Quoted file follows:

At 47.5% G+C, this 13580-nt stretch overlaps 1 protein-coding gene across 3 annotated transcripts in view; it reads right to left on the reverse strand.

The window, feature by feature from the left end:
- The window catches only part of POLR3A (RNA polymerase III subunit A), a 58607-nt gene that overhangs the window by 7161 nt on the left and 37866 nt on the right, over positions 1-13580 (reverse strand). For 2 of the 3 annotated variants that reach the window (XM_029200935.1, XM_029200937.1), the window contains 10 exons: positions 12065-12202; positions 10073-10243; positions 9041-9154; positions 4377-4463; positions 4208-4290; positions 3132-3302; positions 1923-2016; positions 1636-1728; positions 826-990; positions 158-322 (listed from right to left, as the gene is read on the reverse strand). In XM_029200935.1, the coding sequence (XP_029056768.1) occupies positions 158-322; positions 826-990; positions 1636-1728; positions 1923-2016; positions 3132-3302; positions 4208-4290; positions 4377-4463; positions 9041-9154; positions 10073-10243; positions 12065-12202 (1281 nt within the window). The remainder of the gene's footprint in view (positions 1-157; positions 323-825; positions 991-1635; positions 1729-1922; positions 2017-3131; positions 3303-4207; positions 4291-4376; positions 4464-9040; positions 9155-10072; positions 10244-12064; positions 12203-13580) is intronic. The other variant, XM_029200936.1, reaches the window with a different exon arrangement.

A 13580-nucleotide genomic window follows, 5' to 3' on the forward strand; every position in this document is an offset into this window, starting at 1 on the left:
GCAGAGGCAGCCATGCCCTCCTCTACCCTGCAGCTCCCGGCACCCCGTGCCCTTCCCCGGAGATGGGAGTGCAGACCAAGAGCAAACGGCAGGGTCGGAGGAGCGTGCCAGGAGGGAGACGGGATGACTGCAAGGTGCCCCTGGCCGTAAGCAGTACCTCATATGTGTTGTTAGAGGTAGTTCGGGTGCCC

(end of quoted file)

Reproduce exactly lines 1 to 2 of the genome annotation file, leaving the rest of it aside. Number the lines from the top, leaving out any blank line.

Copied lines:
At 47.5% G+C, this 13580-nt stretch overlaps 1 protein-coding gene across 3 annotated transcripts in view; it reads right to left on the reverse strand.

The window, feature by feature from the left end: